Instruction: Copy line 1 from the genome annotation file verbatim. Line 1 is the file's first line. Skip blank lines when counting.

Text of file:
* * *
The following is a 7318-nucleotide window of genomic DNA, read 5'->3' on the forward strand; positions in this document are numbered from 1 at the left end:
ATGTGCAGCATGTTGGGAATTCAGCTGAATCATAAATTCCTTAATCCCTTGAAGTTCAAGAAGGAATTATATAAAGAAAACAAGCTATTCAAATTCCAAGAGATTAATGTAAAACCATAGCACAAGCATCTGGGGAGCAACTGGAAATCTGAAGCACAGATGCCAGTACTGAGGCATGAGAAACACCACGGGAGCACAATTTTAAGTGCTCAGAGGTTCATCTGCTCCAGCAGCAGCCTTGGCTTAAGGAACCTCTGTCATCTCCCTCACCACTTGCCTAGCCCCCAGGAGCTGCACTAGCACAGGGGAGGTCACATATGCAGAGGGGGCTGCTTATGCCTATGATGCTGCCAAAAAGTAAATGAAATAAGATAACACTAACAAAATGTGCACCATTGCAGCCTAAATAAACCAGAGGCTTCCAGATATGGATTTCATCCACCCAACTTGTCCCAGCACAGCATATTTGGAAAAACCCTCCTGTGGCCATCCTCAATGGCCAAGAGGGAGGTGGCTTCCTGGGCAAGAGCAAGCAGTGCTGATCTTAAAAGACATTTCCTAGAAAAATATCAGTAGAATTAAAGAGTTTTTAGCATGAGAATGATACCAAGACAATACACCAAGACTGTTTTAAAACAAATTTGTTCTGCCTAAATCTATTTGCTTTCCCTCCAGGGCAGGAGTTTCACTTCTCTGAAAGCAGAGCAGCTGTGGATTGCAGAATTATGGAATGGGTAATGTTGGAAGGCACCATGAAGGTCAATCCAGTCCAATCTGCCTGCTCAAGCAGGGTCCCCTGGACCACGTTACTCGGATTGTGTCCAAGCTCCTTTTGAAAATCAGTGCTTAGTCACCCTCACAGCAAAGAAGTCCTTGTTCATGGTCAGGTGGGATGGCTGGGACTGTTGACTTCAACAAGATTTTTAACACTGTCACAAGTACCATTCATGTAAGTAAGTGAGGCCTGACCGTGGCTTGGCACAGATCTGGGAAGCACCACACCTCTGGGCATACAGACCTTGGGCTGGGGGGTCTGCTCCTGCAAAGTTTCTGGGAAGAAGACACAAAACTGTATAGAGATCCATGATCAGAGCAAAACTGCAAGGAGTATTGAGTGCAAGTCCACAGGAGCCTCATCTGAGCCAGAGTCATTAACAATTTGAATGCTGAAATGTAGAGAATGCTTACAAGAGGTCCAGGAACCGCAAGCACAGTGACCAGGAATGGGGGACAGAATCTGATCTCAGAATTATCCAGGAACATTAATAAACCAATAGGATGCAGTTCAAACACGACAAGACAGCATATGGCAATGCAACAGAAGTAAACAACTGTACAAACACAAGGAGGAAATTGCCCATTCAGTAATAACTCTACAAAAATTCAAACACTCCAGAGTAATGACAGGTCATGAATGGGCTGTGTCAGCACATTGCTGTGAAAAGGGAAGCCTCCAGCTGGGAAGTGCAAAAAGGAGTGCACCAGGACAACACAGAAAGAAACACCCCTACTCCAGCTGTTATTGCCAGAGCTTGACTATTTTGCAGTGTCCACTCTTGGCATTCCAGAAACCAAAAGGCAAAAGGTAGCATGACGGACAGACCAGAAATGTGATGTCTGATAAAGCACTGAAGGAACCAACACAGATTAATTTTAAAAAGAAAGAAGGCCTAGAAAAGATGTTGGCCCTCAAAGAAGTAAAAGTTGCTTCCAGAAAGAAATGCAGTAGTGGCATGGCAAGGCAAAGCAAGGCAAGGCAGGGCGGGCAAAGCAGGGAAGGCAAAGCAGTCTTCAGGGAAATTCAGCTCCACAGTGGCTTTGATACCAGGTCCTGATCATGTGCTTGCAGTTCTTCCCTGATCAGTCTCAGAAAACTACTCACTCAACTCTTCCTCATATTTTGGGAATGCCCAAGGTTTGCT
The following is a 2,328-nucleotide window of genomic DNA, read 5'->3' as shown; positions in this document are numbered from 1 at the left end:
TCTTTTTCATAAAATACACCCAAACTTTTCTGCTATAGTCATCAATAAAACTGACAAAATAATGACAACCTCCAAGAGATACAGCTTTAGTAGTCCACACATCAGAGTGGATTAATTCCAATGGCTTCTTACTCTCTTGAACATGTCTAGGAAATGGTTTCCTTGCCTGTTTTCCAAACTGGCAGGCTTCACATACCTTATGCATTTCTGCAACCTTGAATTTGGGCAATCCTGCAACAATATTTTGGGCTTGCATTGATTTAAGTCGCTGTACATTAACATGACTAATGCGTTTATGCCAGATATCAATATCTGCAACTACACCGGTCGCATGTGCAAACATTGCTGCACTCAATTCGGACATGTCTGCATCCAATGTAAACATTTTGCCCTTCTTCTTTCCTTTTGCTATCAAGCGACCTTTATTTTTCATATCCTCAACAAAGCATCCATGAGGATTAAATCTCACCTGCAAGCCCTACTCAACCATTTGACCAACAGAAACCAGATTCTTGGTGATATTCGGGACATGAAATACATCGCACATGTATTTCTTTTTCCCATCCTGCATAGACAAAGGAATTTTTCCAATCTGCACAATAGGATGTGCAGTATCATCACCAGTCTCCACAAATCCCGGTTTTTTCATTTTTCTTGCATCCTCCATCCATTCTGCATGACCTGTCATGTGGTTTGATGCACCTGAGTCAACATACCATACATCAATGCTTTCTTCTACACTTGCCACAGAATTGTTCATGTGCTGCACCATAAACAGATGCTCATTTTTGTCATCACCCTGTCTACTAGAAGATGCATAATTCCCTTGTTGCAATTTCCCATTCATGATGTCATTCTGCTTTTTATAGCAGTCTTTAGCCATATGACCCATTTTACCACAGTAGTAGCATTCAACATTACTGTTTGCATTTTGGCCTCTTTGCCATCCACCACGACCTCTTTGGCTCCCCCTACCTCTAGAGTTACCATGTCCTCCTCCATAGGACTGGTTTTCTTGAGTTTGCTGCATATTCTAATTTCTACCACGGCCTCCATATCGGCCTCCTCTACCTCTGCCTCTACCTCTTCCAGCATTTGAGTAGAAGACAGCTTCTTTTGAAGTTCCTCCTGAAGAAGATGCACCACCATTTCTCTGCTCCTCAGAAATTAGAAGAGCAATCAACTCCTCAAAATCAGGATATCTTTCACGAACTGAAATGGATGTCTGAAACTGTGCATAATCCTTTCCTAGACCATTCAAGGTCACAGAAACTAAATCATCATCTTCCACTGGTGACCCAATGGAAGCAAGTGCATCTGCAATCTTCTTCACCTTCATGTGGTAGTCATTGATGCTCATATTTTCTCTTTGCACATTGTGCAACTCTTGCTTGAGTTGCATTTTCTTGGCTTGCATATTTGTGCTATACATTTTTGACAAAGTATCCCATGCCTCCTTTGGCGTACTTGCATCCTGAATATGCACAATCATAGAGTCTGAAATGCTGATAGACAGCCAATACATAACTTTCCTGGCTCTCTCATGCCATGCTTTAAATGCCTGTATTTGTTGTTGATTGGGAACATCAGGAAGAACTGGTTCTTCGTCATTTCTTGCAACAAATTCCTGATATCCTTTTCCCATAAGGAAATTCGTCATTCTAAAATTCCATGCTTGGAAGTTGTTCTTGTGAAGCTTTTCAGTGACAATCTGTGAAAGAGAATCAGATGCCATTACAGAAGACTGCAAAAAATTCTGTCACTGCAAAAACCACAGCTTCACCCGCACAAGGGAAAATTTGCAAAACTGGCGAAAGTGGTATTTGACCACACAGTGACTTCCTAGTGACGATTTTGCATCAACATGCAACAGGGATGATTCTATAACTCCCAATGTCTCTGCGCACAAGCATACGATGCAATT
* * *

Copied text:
The following is a 7318-nucleotide window of genomic DNA, read 5'->3' on the forward strand; positions in this document are numbered from 1 at the left end: